Saturnino ('Jun') M. Borras Jr. is a Professor of Agrarian Studies at the International Institute of Social Studies (ISS) in The Hague and Editor-In-Chief of the Journal of Peasant Studies.
He is also an Adjunct Professor at the College of Humanities and Development Studies (COHD) in China Agricultural University, Beijing, a Fellow of the Netherlands-based Transnational Institute (TNI), US-based Institute for Development and Food Policy/(Food First), and Belgium-based CETRI.
He has several academic and non-academic publications: books, journal special issues and articles. His most recent book is Political Dynamics of Transnational Agrarian Movements (2016, with Marc Edelman). His thematic areas of work include: land politics and policies (including contemporary 'global resource rush'), (trans)national agrarian movements, resource conflict, plantation workers, climate change politics, biofuels, food sovereignty, BRICS/MICs and global agrarian transformation, rightwing populism and the rural world. His geographic areas of research interest are: Southeast Asia, China, Africa, and Southern America. He also studies international institutional 'spaces' of state- society interactions, including the role of global governance issues. He has continuing research interest in and efforts at further developing the concepts of ‘flex crops’, ‘land sovereignty’, ‘agrarian climate justice’, ‘land grabs that never were’, and the interconnection between climate change politics and resource grabbing, as well as converging social justice movements (agrarian, environmental, climate, labour justice movements).
He works within the tradition of, and at the same time studies and writes about, scholar-activism. This has been influenced by his professional background: He has been deeply involved in rural social movements since the early 1980s in the Philippines, and later, internationally. He was was founding member of the international peasant and farmer's movement La Via Campesina (LVC), and was a member of LVC's International Coordinating Committee (ICC) in 1993-1996. He has engaged, selectively, with international inter-governmental institutions on specific issues. He was, for example, a member of the FAO High Level Panel of Experts (HLPE) team that prepared a report on global land investments; collaborated with FAO (Latin America and the Caribbean) in their earlier study on land grabbing in 17 countries in the region; and led a study commissioned by the European Parliament on land grabbing and human rights.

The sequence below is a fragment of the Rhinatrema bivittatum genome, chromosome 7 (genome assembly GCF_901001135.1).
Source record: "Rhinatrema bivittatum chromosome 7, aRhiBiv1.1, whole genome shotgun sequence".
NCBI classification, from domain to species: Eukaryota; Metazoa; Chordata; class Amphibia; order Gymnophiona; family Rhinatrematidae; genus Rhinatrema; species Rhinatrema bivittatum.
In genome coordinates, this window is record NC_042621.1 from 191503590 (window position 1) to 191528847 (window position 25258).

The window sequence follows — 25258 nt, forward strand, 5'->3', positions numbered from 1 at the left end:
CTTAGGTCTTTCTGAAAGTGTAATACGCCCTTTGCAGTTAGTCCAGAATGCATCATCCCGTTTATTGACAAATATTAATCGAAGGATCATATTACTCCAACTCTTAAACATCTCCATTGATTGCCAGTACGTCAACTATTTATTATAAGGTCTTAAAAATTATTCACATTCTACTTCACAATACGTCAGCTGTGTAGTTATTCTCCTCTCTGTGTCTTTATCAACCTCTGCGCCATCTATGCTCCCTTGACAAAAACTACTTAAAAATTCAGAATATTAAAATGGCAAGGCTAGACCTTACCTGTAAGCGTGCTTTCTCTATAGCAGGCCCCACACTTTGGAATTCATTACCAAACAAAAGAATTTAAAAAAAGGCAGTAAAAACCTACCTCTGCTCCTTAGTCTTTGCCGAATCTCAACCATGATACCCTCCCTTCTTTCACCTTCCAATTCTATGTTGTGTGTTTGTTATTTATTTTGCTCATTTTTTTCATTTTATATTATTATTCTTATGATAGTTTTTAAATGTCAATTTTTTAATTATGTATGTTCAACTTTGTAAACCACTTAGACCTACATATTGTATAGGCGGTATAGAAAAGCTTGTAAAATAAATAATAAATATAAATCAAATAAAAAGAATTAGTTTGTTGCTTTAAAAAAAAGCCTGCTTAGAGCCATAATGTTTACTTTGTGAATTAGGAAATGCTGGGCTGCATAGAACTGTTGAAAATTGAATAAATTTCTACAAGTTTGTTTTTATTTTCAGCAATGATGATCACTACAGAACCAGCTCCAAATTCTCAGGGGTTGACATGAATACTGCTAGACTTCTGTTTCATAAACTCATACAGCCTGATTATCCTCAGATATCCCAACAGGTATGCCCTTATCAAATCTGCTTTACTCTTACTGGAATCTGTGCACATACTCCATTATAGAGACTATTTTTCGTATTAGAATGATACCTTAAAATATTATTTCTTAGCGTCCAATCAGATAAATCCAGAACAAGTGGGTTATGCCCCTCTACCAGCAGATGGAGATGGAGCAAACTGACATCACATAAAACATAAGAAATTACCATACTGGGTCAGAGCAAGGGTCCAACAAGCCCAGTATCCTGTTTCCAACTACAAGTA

He has helped establish a global network of academics and social movement activists, the Initiatives in Critical Agrarian Studies (ICAS), helps coordinate its work, and in setting up the Land Deal Politics Initiative (LDPI) (www.iss.nl/ldpi), a global network of researchers studying land grabbing. He has helped in establishing a network of scholars and activists working on the theme of the rise of the BRICS countries and middle income countries (MICs) and its implications for global agrarian transformations, the "BRICS Initiatives for Critical Agrarian Studies" or BICAS, and the Emancipatory Rural Politics Initiatives or ERPI that explores the relationship between the rise of contemporary right-wing populism and the rural world.